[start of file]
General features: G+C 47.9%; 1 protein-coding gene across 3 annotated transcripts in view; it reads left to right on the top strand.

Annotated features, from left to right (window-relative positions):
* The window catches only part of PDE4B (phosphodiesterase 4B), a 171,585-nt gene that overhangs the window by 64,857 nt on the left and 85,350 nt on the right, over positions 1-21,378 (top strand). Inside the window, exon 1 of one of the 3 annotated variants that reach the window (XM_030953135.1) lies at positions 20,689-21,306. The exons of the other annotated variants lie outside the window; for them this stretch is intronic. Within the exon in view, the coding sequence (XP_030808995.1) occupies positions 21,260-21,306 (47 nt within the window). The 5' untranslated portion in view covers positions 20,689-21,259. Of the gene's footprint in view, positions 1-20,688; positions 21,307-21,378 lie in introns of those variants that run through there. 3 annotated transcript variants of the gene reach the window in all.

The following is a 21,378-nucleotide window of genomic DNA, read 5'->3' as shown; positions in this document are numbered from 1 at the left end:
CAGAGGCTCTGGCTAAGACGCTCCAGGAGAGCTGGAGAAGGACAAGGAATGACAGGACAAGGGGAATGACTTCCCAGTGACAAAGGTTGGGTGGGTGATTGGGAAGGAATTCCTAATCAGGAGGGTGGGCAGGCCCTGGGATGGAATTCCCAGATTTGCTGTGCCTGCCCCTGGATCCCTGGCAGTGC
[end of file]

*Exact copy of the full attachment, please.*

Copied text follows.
General features: G+C 47.9%; 1 protein-coding gene across 3 annotated transcripts in view; it reads left to right on the top strand.

Annotated features, from left to right (window-relative positions):
* The window catches only part of PDE4B (phosphodiesterase 4B), a 171,585-nt gene that overhangs the window by 64,857 nt on the left and 85,350 nt on the right, over positions 1-21,378 (top strand). Inside the window, exon 1 of one of the 3 annotated variants that reach the window (XM_030953135.1) lies at positions 20,689-21,306. The exons of the other annotated variants lie outside the window; for them this stretch is intronic. Within the exon in view, the coding sequence (XP_030808995.1) occupies positions 21,260-21,306 (47 nt within the window). The 5' untranslated portion in view covers positions 20,689-21,259. Of the gene's footprint in view, positions 1-20,688; positions 21,307-21,378 lie in introns of those variants that run through there. 3 annotated transcript variants of the gene reach the window in all.

The following is a 21,378-nucleotide window of genomic DNA, read 5'->3' as shown; positions in this document are numbered from 1 at the left end:
CAGAGGCTCTGGCTAAGACGCTCCAGGAGAGCTGGAGAAGGACAAGGAATGACAGGACAAGGGGAATGACTTCCCAGTGACAAAGGTTGGGTGGGTGATTGGGAAGGAATTCCTAATCAGGAGGGTGGGCAGGCCCTGGGATGGAATTCCCAGATTTGCTGTGCCTGCCCCTGGATCCCTGGCAGTGC